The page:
I must confess that it’s taken me a little while to embrace this particular look – I was a child in the 1980s so anything from that era has to work extra hard to win my favour. However the Memphis look is fresh, playful, fun and actually very easy to incorporate into interiors and crafts projects. It also, even 30 plus years on, looks surprisingly contemporary. You can go all out with it or incorporate little elements of this style to give your home or craft creations a quirky, on-trend edge.

So starting softly, I took Ettore Sottsas’ iconic Letraset design, as seen below, as an inspiration for a quick interiors update.

‘Letraset’ textile design by Ettore Sottsas

It’s a wonderfully simple, effective design that works well as a standalone pattern but can look fab  layered over different shades. It’s also great at different sizes.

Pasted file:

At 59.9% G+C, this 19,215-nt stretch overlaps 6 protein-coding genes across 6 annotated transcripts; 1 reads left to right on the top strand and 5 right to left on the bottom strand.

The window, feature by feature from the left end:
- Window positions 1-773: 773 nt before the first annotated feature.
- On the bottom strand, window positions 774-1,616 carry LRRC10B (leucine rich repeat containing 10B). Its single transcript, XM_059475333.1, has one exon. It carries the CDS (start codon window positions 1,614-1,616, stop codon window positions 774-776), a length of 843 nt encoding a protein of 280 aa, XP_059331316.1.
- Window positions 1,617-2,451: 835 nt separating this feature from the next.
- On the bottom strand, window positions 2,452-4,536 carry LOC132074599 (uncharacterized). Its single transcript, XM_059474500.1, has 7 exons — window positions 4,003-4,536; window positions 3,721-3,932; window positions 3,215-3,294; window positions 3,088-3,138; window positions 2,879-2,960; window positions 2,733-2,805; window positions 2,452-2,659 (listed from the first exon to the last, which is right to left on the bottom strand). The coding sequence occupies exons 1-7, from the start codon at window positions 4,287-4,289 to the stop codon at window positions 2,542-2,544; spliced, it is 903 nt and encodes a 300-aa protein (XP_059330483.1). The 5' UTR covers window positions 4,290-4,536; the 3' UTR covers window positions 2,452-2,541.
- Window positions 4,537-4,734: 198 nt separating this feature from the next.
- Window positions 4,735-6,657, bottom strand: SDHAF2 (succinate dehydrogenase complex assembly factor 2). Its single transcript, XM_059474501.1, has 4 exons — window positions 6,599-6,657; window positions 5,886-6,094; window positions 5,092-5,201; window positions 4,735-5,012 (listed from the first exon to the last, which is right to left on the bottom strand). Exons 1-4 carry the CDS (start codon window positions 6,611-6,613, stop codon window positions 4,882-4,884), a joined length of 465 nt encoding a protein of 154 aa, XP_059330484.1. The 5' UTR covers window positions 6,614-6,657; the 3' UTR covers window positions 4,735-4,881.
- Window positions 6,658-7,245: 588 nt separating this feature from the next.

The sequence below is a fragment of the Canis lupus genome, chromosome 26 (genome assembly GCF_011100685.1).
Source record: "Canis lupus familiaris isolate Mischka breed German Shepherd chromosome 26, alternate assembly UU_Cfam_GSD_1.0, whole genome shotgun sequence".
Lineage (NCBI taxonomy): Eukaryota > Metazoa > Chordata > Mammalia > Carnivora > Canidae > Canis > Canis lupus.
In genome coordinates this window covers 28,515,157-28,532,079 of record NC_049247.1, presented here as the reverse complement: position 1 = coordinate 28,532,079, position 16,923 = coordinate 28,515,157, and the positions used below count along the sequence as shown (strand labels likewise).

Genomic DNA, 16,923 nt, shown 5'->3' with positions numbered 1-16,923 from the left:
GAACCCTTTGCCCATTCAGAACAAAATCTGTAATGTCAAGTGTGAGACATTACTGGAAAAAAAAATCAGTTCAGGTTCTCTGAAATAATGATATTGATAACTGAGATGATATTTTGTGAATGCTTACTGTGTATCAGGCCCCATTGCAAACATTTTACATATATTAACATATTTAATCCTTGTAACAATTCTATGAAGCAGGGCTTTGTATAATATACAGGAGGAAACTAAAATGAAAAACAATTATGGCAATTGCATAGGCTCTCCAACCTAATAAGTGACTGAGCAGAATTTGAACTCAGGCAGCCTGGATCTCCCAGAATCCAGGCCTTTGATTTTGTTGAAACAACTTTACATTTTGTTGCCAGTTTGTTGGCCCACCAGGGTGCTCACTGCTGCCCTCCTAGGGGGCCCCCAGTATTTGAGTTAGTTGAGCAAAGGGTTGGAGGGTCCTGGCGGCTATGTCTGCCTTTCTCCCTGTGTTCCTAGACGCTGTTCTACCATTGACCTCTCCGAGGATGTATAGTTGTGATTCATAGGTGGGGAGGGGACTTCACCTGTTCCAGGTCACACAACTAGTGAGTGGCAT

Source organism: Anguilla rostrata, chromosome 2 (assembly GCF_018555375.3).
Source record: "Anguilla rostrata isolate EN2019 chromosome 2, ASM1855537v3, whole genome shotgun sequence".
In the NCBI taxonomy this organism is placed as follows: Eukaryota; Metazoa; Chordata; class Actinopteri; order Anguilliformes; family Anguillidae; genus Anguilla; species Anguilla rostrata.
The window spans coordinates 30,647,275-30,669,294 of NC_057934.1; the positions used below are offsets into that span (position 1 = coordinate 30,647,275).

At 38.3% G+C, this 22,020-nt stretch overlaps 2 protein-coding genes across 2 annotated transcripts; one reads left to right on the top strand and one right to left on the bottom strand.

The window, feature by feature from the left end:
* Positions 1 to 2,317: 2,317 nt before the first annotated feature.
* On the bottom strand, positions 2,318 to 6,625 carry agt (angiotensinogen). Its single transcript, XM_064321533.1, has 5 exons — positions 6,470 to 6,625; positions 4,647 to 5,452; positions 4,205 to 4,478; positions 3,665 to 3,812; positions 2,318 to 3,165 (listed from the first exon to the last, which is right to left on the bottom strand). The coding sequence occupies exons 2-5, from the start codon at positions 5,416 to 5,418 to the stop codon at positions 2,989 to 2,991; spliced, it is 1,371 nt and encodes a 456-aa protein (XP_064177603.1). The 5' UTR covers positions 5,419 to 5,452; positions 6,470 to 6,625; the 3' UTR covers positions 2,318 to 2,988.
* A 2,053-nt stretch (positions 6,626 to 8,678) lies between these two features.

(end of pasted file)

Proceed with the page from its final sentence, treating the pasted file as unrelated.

Memphis style tealights (c)

I used this Letraset pattern as a ‘Memphis lite’ starting point to update some funky tea-light holders as a gift for my lounge. I got these little shot glasses from a charity shop and they are perfect lanterns for my tea-lights. However, left plain, I felt they were rather stark.

Memphis style tealights (c)
I used black permanent marker (the Memphis Group use a lot of black) to very loosely apply a similar pattern over the glasses. I wanted to play with the scale of the motifs to make the lanterns more varied and create interest when they were arranged together. I literally did this while I was watching telly one evening, and I’m pleased that this easy make made me think more about the Memphis Group’s work and has spurred me on to check it out further.

Memphis style tealights (c)